Lebron James bashing gone too far

Tuesday, December 8, 2009

I know, I know, when you're at the top, people are going to want to take you down.  But shouldn't they have a valid reason to do so?  Shouldn't they have a basis for the bashing?  Shouldn't they?

Recently, Justice B. Hill of NBCSports wrote an article tearing apart Lebron James.  Now, there are a few things he could legitimately put down Lebron for: his near-fight with Joakim Noah, his refusal to shake hands after losing to the Magic, maybe even his propensity to have fun during blowouts. 

But to rip into him for singing along to a song?  In his own locker room?

That's simply taking LeBashing a step too far.  Here is an excerpt from Hill's piece (via the Globe):
I wish I could use the word "class" to describe any part of the King's five-minute rendition Wednesday night of a profane rap song. I don't know whose work the King sang; I do know he picked the wrong venue to perform it.

Yes, the King was in his domain, and the locker room has always been the province of the players, not the media. You hang out in locker rooms long enough and you'll hear sexist, homophobic and rude comments flow like the waters in the Amazon.

Vulgarity should have no platform when the area is open to outsiders; vulgarity, no matter the place, should not be the language of a sophisticated man.

Class is a trait he grows into, and he learns to value what a reputation as "classy" means. He doesn't turn class on or off like a water faucet. Either he has class or he doesn't. King James, a man obsessed with image, comes up short on it.

Sorry, Justice, but you are completely off base here.  Not only is Lebron James in his own locker room, where people like you invade his privacy to nag him with questions about himself and his game, but he was singing a song.  It's not like he was spewing profanities at one of the media members, using his foul language to put people down.  He was simply singling along to a song. 

Hill continues, later in the article:
Perhaps in his private moments, perhaps when the locker room is closed to the prying eyes and attentive ears of the media, the King can use all the debasing language he likes.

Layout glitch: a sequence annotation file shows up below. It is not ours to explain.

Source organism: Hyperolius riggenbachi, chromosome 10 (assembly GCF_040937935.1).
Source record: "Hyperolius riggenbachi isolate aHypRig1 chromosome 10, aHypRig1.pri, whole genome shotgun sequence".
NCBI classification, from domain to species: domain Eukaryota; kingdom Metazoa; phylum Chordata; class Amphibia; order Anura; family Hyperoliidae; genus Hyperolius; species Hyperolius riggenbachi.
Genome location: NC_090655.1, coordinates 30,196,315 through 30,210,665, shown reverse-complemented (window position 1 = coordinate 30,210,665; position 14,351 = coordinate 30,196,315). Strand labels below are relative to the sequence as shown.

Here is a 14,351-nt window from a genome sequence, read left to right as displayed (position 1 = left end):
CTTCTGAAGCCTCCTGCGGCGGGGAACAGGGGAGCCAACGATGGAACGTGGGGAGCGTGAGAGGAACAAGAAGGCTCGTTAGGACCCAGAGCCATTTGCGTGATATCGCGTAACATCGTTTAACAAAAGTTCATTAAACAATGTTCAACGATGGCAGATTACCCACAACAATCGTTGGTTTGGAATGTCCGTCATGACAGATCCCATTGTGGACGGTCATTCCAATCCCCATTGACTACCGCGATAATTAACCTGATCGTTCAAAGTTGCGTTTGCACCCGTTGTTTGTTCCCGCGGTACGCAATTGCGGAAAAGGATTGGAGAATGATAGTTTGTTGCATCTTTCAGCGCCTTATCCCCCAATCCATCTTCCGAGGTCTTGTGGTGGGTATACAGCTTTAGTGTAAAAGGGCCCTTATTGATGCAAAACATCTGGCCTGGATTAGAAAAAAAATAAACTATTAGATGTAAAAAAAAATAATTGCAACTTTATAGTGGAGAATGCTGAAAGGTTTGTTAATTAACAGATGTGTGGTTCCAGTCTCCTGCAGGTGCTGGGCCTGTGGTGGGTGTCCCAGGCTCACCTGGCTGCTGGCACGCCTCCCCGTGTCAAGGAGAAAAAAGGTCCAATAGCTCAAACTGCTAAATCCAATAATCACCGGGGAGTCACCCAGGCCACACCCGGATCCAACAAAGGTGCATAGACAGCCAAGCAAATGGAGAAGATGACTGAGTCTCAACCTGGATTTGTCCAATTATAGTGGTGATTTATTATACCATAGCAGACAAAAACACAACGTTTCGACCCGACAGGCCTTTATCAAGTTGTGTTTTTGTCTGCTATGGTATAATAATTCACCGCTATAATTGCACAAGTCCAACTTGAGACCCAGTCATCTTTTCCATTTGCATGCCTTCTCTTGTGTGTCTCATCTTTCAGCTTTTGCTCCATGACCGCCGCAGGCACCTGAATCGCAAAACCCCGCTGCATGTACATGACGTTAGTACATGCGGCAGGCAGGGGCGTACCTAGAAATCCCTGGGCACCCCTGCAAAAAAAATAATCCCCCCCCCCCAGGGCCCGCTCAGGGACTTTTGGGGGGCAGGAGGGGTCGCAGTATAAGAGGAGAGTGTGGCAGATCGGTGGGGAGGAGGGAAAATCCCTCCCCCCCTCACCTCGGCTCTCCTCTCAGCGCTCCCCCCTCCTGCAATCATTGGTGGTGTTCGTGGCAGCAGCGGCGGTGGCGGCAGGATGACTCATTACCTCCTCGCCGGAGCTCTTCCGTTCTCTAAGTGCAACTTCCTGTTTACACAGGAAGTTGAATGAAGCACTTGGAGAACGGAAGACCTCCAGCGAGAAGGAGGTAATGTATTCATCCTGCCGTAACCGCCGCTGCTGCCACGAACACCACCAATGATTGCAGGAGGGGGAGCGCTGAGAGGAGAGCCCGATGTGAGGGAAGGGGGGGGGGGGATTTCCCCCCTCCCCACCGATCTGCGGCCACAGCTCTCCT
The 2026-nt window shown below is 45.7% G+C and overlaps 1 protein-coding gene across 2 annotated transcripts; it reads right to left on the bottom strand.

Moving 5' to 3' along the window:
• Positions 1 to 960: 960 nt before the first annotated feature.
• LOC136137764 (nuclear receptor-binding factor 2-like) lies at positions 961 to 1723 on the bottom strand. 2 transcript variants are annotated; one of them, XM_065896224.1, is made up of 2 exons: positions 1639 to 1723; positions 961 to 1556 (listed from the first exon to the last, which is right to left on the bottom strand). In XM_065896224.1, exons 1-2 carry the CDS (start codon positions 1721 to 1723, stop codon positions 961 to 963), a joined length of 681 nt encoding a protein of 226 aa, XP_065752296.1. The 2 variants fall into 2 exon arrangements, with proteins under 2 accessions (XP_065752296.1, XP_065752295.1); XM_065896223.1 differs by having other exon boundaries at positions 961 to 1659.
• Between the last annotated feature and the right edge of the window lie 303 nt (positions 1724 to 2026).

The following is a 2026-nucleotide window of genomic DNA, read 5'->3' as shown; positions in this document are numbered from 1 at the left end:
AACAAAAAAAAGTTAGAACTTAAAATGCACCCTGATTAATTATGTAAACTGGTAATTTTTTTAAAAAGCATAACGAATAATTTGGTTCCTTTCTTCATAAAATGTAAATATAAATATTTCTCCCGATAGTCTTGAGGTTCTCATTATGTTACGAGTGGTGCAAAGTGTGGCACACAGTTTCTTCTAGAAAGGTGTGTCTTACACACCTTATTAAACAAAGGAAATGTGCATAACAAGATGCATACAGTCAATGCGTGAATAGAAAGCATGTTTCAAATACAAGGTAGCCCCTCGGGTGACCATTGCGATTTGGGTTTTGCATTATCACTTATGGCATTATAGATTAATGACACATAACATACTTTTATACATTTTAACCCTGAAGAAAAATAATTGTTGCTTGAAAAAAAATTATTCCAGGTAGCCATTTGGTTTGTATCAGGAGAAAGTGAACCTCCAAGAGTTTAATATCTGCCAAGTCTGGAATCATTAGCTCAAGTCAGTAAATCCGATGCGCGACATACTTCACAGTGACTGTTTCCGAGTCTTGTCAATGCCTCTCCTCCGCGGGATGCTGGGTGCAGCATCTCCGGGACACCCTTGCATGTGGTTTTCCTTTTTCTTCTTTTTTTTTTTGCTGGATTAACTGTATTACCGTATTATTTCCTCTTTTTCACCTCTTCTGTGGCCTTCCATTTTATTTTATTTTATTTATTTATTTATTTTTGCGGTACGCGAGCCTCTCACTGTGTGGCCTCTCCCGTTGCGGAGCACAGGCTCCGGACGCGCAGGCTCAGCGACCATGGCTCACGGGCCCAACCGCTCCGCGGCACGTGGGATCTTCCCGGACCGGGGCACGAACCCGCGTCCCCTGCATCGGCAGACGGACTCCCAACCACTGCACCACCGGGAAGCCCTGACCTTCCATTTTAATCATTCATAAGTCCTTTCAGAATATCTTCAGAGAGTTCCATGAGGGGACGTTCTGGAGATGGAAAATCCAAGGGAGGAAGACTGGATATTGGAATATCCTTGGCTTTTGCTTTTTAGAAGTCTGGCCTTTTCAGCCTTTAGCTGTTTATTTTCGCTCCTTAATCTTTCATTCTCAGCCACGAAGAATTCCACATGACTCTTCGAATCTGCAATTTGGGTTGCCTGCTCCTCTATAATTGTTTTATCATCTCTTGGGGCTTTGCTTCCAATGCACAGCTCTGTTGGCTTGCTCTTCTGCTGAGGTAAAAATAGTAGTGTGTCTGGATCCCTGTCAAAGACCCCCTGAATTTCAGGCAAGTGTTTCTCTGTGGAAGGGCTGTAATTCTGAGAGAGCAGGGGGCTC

An hour before a game, a gathering of mostly white men nearby, he acted the rube.

For the King rubs shoulders with the wealthiest men and women in America — Dan Gilbert,Warren Buffett, Oprah Winfrey, Rupert Murdoch, Bill Gates and others whose net worth can keep the economically-distressed city of Cleveland solvent for years. Can you imagine the King walking into a meeting with Gilbert or inviting Buffett and his Berkshire Hathaway crowd to his mansion and having songs like, oh, Gucci Mane's "I Get Money" blaring in the background?

It would be an affront to his corporate guests; it would be classless.

I long ago lowered my expectations of star athletes. I learned over the years that many have no more class — or the moral compass — than anybody else in America. What these athletes have is a crafted image, and that image translates to dollars.

I can't judge how every journalist in the locker room felt. Perhaps white men — and they were nearly all white men — have such low expectations of a black athlete like King James that whatever he does doesn't bother them. Play the fool in public, and that's all right with them.

How classless is it to sing a song? Or better yet, is it "classless" just because he used a song associated with urban culture?  What if he'd been singing Oasis' Champagne Supernova, with lyrics about "getting high"?  With its mellow tune and soft, smooth voice, would that have been okay?

Justice B. Hill is a black man, so it's tough for me to call him out for an article which I believe is racially condescending to his own race.  But really, it's hard for me to look at it any other way.  Why is it "playing a fool in public" to sing along to a song?  If Lebron were to walk into Bill Gates' house, or Rupert Murdoch's house, and they were to be playing The Grateful Dead's Cocaine Habit Blues, should he be offended?  Or no, because it's a whiter song, without urban culture attached to the lyrics?

Yes, the words he used are harsh, but they're just words in a song, just like The Grateful Dead talks of cocaine, acid trips, and the rest of a drug-ridden 60's culture.  Just like that was a sign of the times, songs with the N-word and the B-word are a sign of today's times.  Those lyrics may not be right -- hell, they aren't right -- but it's simply a way for rappers to express themselves and their rebellious natures, just like -- before there were rappers -- artists like the Grateful Dead and Elvis embraced their own.

To go into Lebron's locker room, hear him singing along to a song of lyrics that aren't even his own, and call him "classless" for it, is simply wrong.  Classless is the guy who gets into trouble with the law, who cheats on his wife, who abandons his children. 

What classless is not, is the guy who sings along to a song in his own locker room, while you and other media members like you just happen to be invading his privacy, trying to report his every move to the public.

Who knows, maybe classless is even the guy who judges someone else, just for singing a song.


No response to “Lebron James bashing gone too far”
Post a Comment | Post Comments (Atom)

Post a Comment